|Knowledge: Knowledge is a conscious relationship to sentences or propositions, which legitimately attributes to them truth or falsehood. What is known is true. Conversely, it does not apply that everything that is true is also known. See also knowledge how, propositional knowledge, realism, abilities, competence, truth, facts, situations, language, certainty, beliefs, omniscience, logical knowledge, reliability_____________Annotation: The above characterizations of concepts are neither definitions nor exhausting presentations of problems related to them. Instead, they are intended to give a short introduction to the contributions below. – Lexicon of Arguments. |
P I 186
Jean Buridan, "Sophismata":
Knowledge/Knowledge Paradoxia/Buridan/Poundstone: E.g. "No one believes this sentence". If it is true, no one believes it, and consequently no one knows it. If it is wrong, at least one person believes it, but no one (neither believer nor unbeliever) knows it because it is wrong. So it is impossible for anyone to know that this sentence is true! + ...
There could be an omniscient being who knows every one of your beliefs and could tell you at any time whether you believe it.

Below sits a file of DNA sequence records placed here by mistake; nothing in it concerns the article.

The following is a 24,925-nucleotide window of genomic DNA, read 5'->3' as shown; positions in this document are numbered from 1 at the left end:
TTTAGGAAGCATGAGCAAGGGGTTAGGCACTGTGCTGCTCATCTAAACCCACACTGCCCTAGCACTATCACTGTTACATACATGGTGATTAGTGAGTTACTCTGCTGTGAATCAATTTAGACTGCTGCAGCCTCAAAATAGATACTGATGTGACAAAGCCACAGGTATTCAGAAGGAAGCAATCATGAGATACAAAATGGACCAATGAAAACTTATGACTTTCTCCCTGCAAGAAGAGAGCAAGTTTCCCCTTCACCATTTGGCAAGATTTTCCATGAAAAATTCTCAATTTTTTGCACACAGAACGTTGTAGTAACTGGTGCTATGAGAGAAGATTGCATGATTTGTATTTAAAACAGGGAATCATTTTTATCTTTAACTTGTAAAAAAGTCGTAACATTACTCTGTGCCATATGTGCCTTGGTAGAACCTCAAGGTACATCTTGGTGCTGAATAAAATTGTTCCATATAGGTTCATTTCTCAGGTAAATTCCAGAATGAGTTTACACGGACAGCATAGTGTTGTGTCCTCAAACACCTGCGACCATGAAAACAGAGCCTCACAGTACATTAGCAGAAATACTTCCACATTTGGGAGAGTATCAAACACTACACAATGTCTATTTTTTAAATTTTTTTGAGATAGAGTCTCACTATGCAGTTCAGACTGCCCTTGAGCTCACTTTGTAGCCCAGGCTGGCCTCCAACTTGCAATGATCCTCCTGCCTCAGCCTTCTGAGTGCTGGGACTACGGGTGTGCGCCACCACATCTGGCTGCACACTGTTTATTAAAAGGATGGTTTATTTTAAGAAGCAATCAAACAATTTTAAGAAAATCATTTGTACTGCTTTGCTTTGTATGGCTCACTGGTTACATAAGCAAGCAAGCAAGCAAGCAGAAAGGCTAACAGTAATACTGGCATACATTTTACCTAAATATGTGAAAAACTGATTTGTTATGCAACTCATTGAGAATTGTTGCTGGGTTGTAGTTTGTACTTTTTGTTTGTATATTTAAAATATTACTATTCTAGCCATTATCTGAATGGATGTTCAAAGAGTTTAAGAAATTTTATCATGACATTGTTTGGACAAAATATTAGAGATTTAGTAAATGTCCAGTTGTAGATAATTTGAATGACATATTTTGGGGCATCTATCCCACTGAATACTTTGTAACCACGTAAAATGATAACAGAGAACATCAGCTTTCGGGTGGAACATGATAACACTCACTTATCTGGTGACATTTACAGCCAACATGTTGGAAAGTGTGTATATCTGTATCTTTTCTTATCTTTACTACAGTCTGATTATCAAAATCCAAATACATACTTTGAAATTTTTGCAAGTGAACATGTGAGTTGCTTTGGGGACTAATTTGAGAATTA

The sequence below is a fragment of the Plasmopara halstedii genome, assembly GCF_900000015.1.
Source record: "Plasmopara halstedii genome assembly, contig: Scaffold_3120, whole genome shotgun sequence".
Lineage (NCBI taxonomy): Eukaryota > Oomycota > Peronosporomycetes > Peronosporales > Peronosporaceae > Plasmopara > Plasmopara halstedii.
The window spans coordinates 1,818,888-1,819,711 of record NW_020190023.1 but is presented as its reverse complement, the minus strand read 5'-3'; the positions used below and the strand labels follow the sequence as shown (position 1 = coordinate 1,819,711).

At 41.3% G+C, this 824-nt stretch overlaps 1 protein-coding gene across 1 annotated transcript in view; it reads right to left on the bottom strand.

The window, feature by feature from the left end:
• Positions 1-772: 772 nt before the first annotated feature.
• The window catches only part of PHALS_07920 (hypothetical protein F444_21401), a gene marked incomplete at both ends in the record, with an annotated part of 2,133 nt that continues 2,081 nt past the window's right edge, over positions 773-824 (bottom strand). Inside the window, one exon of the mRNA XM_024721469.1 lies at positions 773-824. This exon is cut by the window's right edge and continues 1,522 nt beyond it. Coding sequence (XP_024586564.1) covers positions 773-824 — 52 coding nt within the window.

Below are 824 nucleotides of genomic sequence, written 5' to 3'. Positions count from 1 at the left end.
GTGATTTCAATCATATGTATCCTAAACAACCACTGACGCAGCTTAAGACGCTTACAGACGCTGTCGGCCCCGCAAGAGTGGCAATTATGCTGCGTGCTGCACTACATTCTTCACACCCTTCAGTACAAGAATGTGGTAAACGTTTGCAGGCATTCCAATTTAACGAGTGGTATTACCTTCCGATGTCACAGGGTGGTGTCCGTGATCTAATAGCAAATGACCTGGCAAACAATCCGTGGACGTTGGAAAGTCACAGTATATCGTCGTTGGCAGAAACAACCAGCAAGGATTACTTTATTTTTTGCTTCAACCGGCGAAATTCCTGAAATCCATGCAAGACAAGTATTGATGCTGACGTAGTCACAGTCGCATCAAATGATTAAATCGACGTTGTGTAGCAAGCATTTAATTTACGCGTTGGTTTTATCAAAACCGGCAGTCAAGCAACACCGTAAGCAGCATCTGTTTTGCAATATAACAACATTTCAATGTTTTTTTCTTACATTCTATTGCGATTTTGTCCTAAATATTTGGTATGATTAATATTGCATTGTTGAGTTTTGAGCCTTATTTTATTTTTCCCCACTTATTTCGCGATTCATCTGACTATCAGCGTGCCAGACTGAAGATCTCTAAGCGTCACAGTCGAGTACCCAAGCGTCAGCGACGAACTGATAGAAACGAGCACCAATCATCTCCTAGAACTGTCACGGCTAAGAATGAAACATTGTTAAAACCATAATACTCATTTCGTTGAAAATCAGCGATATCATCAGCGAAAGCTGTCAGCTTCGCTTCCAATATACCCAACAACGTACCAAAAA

E.g. "No one knows what stands here"
If it is true, no one knows it, but if it is wrong, contradiction: no one can know anything wrong. So what stands there, cannot be wrong. It is an undeniable truth that no one can know._____________Explanation of symbols: Roman numerals indicate the source, arabic numerals indicate the page number. The corresponding books are indicated on the right hand side. ((s)…): Comment by the sender of the contribution. The note [Author1]Vs[Author2] or [Author]Vs[term] is an addition from the Dictionary of Arguments. If a German edition is specified, the page numbers refer to this edition.
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